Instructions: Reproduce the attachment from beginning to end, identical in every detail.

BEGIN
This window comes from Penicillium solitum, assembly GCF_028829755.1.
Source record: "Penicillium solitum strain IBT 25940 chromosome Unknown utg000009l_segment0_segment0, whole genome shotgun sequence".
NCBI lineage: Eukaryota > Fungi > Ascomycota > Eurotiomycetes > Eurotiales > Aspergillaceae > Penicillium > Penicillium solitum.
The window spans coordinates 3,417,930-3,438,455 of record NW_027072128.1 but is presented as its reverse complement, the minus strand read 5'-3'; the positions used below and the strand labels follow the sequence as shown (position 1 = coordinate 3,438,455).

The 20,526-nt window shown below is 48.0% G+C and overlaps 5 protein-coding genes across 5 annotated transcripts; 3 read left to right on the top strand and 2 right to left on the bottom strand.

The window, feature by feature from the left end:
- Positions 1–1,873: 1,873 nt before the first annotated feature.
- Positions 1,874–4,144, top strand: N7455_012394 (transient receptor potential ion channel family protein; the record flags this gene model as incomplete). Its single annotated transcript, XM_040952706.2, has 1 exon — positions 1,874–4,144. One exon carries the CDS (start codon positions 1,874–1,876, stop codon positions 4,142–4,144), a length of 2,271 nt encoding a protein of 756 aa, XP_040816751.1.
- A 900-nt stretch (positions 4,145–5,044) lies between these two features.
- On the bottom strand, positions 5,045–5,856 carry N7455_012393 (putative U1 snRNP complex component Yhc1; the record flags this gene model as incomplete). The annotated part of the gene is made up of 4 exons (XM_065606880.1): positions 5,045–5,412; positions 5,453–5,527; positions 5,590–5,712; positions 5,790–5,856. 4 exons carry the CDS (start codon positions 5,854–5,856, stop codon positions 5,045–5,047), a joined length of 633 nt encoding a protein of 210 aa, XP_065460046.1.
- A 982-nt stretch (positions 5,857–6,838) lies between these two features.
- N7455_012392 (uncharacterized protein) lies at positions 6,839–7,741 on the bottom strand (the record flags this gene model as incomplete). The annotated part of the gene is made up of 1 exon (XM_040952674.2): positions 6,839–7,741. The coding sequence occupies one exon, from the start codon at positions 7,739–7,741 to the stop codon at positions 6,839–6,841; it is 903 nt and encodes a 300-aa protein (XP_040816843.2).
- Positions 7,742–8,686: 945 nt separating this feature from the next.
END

This window comes from Penicillium solitum, assembly GCF_028829755.1.
Source record: "Penicillium solitum strain IBT 25940 chromosome Unknown utg000009l_segment0_segment0, whole genome shotgun sequence".
NCBI lineage: Eukaryota > Fungi > Ascomycota > Eurotiomycetes > Eurotiales > Aspergillaceae > Penicillium > Penicillium solitum.
The window spans coordinates 3,417,930-3,438,455 of record NW_027072128.1 but is presented as its reverse complement, the minus strand read 5'-3'; the positions used below and the strand labels follow the sequence as shown (position 1 = coordinate 3,438,455).

The 20,526-nt window shown below is 48.0% G+C and overlaps 5 protein-coding genes across 5 annotated transcripts; 3 read left to right on the top strand and 2 right to left on the bottom strand.

The window, feature by feature from the left end:
- Positions 1–1,873: 1,873 nt before the first annotated feature.
- Positions 1,874–4,144, top strand: N7455_012394 (transient receptor potential ion channel family protein; the record flags this gene model as incomplete). Its single annotated transcript, XM_040952706.2, has 1 exon — positions 1,874–4,144. One exon carries the CDS (start codon positions 1,874–1,876, stop codon positions 4,142–4,144), a length of 2,271 nt encoding a protein of 756 aa, XP_040816751.1.
- A 900-nt stretch (positions 4,145–5,044) lies between these two features.
- On the bottom strand, positions 5,045–5,856 carry N7455_012393 (putative U1 snRNP complex component Yhc1; the record flags this gene model as incomplete). The annotated part of the gene is made up of 4 exons (XM_065606880.1): positions 5,045–5,412; positions 5,453–5,527; positions 5,590–5,712; positions 5,790–5,856. 4 exons carry the CDS (start codon positions 5,854–5,856, stop codon positions 5,045–5,047), a joined length of 633 nt encoding a protein of 210 aa, XP_065460046.1.
- A 982-nt stretch (positions 5,857–6,838) lies between these two features.
- N7455_012392 (uncharacterized protein) lies at positions 6,839–7,741 on the bottom strand (the record flags this gene model as incomplete). The annotated part of the gene is made up of 1 exon (XM_040952674.2): positions 6,839–7,741. The coding sequence occupies one exon, from the start codon at positions 7,739–7,741 to the stop codon at positions 6,839–6,841; it is 903 nt and encodes a 300-aa protein (XP_040816843.2).
- Positions 7,742–8,686: 945 nt separating this feature from the next.